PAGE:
Too busy Judging when we should be developing

judge

We have been working with several groups of leaders recently who are in the midst of the annual cycle of performance reviews. This often involves talent identification, evaluations and various pigeonholing tools like 9-box grids, success circles and values matrices.

 

My problem is not simply with the tools or the concept of identifying talent but more broadly with the underpinning assumption in all these tools – that leaders are good at judging others, and that in putting a priority on judging others it comes at the cost of the more useful leadership activity. What you might be doing to actively develop people and leaders in particular?

 

Most people, when asked, categorise themselves as better than average drivers. Most leaders, when asked, categorise themselves as better than average judges of character and talent. Many of these people are wrong, but in evaluating themselves show the fully human characteristic of being poor judges of their own ability. I certainly must count myself in that category and with experience have had to conclude that I’m not a good judge of others. I’ve got good examples of people in my career who I both wildly underestimated or overestimated. I guess I’ve learnt to be more sceptical of my judgments, to rely more on others, to actively seek alternative perspectives, to withhold judgement wherever possible and to stay humble.

 

In fact, history abounds with famous examples of judgements on the supposed talents or ability of others which could not have been more wrong. Tom Brady, the most successful American Football Quarterback to play the game, famously barely made the draft and was written off by almost every talent scout who’d seen him. J.K Rowling’s Harry Potter novels have sold over 600 million copies, but only after it had been rejected by twelve separate publishers.

 

In the US Civil War, General George McClellan served as the commanding General of the United States Army – judged by many to be the epitome of an outstanding general officer, but he had to be removed by President Lincoln as wholly incapable of handling the responsibilities of his post. He was eventually replaced by Ulysses Grant, an officer who throughout much of his career was judged to be average at best, but who ultimately defeated Lee, saved the Union, and went on to be President.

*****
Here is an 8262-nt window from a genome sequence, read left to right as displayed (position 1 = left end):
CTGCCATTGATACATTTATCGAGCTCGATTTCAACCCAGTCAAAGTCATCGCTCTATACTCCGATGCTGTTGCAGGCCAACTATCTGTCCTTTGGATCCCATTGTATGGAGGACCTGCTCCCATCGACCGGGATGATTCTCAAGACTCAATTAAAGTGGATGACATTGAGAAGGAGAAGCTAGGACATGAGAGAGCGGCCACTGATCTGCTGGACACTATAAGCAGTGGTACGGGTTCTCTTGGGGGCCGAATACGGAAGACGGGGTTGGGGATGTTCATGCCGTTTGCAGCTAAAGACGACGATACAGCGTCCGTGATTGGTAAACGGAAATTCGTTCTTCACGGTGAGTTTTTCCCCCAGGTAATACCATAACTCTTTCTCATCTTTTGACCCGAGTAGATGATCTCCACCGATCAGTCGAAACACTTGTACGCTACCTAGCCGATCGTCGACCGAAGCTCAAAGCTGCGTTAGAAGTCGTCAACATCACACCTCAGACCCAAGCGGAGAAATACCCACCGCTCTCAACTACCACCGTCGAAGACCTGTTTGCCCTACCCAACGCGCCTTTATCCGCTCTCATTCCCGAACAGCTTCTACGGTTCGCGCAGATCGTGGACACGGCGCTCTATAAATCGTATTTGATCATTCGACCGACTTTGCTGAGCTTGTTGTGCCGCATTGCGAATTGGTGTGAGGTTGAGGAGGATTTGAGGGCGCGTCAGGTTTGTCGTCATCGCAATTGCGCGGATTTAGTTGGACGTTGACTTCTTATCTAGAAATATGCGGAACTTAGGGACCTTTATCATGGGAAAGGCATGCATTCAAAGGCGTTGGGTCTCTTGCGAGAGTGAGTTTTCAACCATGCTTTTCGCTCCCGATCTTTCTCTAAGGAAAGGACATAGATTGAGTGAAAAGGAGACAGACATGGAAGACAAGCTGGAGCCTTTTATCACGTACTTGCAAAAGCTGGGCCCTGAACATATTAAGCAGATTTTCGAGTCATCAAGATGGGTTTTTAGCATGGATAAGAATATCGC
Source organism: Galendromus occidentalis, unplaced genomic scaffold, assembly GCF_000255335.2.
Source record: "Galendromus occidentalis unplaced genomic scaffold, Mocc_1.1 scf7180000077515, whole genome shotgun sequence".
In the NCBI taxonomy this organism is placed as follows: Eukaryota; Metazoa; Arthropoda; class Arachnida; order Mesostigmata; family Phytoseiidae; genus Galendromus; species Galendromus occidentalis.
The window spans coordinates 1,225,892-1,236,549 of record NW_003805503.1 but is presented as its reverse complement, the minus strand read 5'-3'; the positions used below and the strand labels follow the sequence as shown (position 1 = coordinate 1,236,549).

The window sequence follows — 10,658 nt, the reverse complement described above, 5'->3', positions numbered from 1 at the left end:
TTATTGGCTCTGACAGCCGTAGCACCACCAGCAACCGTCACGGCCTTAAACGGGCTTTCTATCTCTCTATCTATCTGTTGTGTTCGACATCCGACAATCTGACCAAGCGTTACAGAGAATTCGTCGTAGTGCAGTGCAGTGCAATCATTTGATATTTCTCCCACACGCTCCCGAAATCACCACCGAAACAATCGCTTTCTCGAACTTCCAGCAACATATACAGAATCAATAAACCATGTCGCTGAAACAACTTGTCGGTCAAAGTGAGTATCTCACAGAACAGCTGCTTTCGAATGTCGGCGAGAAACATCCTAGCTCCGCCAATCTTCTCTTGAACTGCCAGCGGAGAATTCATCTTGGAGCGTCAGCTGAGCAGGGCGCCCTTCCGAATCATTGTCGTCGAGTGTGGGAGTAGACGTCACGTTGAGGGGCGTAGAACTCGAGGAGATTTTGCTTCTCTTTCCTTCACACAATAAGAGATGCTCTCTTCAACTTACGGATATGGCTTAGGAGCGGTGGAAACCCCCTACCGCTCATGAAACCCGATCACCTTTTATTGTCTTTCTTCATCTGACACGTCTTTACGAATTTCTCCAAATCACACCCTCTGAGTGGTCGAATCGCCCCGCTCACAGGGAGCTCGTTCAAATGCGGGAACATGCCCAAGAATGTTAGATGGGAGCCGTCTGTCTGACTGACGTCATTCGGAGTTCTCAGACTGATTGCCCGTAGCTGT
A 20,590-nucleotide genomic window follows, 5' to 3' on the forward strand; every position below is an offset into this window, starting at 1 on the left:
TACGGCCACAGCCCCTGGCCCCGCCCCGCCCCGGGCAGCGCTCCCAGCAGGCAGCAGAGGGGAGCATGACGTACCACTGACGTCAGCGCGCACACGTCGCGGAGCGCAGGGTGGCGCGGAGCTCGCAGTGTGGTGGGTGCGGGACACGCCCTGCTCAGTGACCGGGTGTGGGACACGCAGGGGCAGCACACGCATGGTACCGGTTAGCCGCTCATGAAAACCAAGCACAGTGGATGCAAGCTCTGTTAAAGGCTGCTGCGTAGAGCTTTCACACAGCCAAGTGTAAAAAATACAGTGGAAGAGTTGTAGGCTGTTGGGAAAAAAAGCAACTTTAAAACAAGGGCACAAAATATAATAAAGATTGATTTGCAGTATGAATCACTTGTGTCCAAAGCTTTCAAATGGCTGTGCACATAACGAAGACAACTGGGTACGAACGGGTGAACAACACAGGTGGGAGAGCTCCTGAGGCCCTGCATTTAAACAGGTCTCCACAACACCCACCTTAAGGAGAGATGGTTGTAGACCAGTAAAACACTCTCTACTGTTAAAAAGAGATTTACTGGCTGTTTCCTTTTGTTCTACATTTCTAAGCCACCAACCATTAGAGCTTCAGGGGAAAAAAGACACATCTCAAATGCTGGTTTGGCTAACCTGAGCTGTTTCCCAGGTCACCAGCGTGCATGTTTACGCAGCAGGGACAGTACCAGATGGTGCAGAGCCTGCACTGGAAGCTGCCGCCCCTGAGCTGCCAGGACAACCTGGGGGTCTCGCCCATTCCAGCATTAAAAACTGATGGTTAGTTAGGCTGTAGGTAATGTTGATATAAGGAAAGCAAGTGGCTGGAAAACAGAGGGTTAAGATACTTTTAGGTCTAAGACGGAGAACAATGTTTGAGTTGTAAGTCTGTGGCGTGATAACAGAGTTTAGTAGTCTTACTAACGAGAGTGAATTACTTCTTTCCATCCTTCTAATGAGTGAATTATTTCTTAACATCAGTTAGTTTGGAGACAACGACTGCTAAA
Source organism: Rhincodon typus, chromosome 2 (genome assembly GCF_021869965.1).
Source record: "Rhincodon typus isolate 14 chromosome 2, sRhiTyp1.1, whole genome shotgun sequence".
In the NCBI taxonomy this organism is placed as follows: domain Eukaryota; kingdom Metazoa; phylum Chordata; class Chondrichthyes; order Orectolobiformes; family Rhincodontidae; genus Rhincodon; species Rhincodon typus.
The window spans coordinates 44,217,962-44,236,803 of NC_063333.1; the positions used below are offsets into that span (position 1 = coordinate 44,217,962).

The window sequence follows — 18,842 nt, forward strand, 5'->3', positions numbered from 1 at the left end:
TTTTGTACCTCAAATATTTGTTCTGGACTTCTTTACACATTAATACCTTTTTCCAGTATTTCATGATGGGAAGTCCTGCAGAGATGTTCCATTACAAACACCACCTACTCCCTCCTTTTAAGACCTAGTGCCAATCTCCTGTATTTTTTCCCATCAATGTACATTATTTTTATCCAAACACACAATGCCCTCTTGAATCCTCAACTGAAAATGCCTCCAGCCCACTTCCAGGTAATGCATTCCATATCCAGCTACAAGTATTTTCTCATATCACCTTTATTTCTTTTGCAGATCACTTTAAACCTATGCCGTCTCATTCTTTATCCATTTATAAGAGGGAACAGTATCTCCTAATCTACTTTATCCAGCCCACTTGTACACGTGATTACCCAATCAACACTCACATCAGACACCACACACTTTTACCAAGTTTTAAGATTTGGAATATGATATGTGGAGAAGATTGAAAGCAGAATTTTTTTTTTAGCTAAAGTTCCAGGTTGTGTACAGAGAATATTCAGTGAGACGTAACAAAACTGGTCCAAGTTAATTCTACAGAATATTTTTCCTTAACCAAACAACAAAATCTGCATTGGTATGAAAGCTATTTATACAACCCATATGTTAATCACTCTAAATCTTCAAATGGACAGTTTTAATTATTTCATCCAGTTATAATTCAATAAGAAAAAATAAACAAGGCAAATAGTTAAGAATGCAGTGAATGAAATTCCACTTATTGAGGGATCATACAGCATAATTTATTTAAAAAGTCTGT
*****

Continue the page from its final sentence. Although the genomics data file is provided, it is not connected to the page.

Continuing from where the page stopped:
Rather than judging others, leaders would do far better to spend more of their time developing their leaders. Not with some trite feedback remarks in the development plan of the annual review. The leadership equivalent of a drive-by shooting and just as welcome. Rather by actively working alongside more junior leaders to help them develop the skill of leadership through effective practice with access to good quality feedback. Throughout the entirety of my military career, I would say that the dominant feeling of being in a hierarchy was of constantly being judged and evaluated. Development was in spite of and not because of this. It retarded rather than accelerated my leadership development. I doubt my experience is unusual or restricted to the military.

 

If you are a leader with sufficient seniority to sit above other leaders, my plea is that you spend less time judging (because you probably suck at it, don’t notice much and what you do notice is unlikely to be insightful) and more time thinking about how to become an ally and a partner. No matter what you imagine their talent to be and actively work with them to become better leaders. People are likely to astonish you with what they are actually capable of becoming.

‘Instruction does much, but encouragement, everything’. Goethe.

 


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